Amid Senate Democrats’ assault on the filibuster, Senate Minority Whip John Thune told Fox News Wednesday that Republicans will keep the 60-vote threshold that applies to most bills, if the GOP gains a majority in the chamber in the 2022 midterms.
“If we get the majority back, absolutely we’re going to preserve the legislative filibuster, as hard as it will be,” the South Dakota Republican said in an interview with Fox News Digital. “Anything to be really enduring around here needs to be done in a bipartisan way with at least some level of cooperation from the other side. And that’s the essence of the Senate.
“We understand that majorities flip,” he said. “You may be in the majority today, but someday you’re going to be in the minority.”
Despite his pledge of commitment, Thune does not have the final say on the filibuster’s fate with a GOP Senate majority. Earlier this week, Sen. Ted Cruz, R-Texas, specifically declined to commit to keeping the filibuster, and other senators might have differing opinions. If Democrats will later do away with it, Cruz argued that it would be pointless for Republicans to keep the Senate tradition.
Sen. Susan Collins, R-Maine, said she thinks Republicans will keep the filibuster the next time they are in the majority.
“I can’t speak for my colleagues. But I certainly am committed to keeping the legislative filibuster in place, and I think most Republicans are,” she said in an interview with Fox News. “President Trump repeatedly called upon the Republican Senate to do away with the filibuster, because he was frustrated that his complete agenda was not getting enacted and the process was slow,” CBS reported.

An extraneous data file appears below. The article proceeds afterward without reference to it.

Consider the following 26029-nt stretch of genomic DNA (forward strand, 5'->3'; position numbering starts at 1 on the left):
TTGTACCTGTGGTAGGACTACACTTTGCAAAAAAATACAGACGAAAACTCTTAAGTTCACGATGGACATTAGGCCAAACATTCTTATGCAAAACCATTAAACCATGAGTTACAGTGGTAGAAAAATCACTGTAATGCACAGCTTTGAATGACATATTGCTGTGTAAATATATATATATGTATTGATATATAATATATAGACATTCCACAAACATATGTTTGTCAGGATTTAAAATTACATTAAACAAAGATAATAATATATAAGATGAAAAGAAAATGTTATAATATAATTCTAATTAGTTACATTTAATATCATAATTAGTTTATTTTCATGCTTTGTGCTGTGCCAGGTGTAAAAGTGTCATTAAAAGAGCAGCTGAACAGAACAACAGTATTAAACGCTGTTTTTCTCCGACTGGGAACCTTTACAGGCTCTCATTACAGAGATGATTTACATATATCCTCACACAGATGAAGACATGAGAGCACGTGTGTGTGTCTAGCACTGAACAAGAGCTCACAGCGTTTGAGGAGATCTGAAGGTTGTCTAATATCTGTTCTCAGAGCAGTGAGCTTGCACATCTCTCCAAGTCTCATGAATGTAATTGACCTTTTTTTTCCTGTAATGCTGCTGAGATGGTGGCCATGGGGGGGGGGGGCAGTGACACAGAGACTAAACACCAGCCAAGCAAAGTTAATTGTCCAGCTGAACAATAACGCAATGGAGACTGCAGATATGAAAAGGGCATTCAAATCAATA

“Time and time again, the leaders, Republican leadership told him no,” she said. “So, I think that’s a pretty good indication that we stand for principles, regardless of who is empowered.”
If Republicans are the majority in 2023, the GOP leadership combo of Thune and Minority Leader Mitch McConnell, R-Ky., who supported the filibuster under Trump, is likely to remain.
Because of the role that party leaders play in setting the agenda for the Senate, a GOP majority headed by McConnell and Thune in 2023 would most likely mean the filibuster would be safe.
“We understand how important the Senate is to the country as an institution and as a check and balance against, not only an administration in this case and the House of Representatives, but also a representative of the minority party, the minority rights in this country, making sure everybody has a voice,” Thune said. “That’s why the Senate is here, that’s why the rules operate the way that they do.”
With Sen. Kyrsten Sinema, D-Ariz., doubling down on her support for the filibuster Thursday, Democrats’ latest effort to do away with it seems doomed. If top Democrats do eventually succeed, Republicans are warning they may quickly regret it.
“The Democrats are going to rue the day,” Thune said. “They are going to rue the day because the nuclear winter that will ensue if they move forward with this will completely paralyze the Senate.”